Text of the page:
3 Healthcare Companies To Watch In 2014
In a continually changing healthcare landscape, two factors will define the next generation of market leaders: ability to innovate and untapped market potential. And while the importance of innovation and understanding one's potential may seem obvious in other sectors, innovation is as novel to healthcare as the Model T was to automotive.
Here are three companies that are changing the game (or have the potential) and deserve a closer look in 2014:
At the top of my list for 2014 is Athena Health. Athena Health offers some of the industry’s most innovative cloud based services, including an Electronic Medical Records (EMR) system and Practice Management System (PMS) that blow Epic and Cerner (NASDAQ: CERN) out of the water in terms of creativity and foresight. Their recent acquisition of Epocrates (NASDAQ: EPOC), a mobile diagnostic tool, has further distinguished Athena as a leader in healthcare innovation and provider resources.
If their world class offerings, and eye for innovation isn’t enough to convince you of Athena’s growth potential, their founder & CEO Jonathan Bush and co-founder Todd Park, CTO of the United States, will certainly do the trick. Both are thought leaders in the Health IT space, and have a keen eye for true innovation and the direction this sector is heading.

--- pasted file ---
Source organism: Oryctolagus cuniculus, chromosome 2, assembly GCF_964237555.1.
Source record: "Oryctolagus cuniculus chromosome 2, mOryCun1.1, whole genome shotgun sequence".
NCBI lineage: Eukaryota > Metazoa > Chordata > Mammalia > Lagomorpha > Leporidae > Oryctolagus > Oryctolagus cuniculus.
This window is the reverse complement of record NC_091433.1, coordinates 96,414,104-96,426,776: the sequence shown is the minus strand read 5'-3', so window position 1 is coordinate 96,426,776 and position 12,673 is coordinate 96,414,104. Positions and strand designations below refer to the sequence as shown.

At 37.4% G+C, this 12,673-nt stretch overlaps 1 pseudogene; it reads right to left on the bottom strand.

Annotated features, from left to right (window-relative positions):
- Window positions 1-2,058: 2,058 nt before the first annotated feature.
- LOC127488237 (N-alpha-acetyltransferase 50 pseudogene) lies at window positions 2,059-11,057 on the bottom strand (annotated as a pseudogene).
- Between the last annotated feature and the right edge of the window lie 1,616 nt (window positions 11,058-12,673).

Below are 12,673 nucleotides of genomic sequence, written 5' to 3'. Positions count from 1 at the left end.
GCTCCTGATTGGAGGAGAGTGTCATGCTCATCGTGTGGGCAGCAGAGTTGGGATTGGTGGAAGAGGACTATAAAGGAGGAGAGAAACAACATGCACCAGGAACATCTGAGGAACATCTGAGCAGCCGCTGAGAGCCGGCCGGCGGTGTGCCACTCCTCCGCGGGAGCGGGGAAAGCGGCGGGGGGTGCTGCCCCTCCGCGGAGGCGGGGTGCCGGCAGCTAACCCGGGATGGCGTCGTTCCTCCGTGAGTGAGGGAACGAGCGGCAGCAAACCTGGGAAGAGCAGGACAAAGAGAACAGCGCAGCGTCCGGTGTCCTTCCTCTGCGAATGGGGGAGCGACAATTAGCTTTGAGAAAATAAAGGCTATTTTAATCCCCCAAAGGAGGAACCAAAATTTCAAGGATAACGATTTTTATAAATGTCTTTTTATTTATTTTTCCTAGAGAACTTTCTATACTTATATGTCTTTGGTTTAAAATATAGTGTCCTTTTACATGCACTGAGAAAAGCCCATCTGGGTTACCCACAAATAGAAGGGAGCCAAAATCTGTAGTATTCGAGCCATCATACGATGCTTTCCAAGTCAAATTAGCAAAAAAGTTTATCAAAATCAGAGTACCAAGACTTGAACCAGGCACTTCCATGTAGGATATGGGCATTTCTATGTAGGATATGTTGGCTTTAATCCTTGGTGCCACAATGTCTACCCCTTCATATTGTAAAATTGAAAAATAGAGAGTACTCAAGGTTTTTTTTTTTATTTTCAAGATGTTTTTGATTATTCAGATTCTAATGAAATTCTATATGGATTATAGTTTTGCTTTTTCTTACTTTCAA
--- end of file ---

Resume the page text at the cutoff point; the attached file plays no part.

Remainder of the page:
(see Jonathan Bush at TEDMED 2013 here)
Premier Inc. has been on my list since it successful launched its IPO this past September. Premier is the nation’s largest healthcare group purchasing organization, with over 2,900 hospitals and 100,000 additional sites. However, it is their access to continually replenishing data sets from these hospitals that makes Premier a company to watch in 2014. Big data is healthcare’s hottest commodity, and while Premier has utilized some of this data, it has far from maximized its market potential.
Intuitive Surgical, a leader in surgical robotics, hasn’t had the best year. Falling share prices, cost cutting across the sector and concerns about the safety of Intuitive Surgical’s da Vinci system have all raised investor concerns. While it’s uncertain if Intuitive Surgical will see a full rebound in 2014, its time in the spotlight is coming. In a capitated model, quality outcomes is a #1 concern for our hospital systems and as these systems are forced to cut costs while simultaneously improving quality, telemedicine and robotic solutions will lead the charge. Telemedicine consultations, and someday tele-surgery will reduce both costs and errors via standardization, automation, and remote placement. It’s just a matter of time before surgical robotics becomes a standard.
(This article addresses non-pharmaceutical, healthcare companies)
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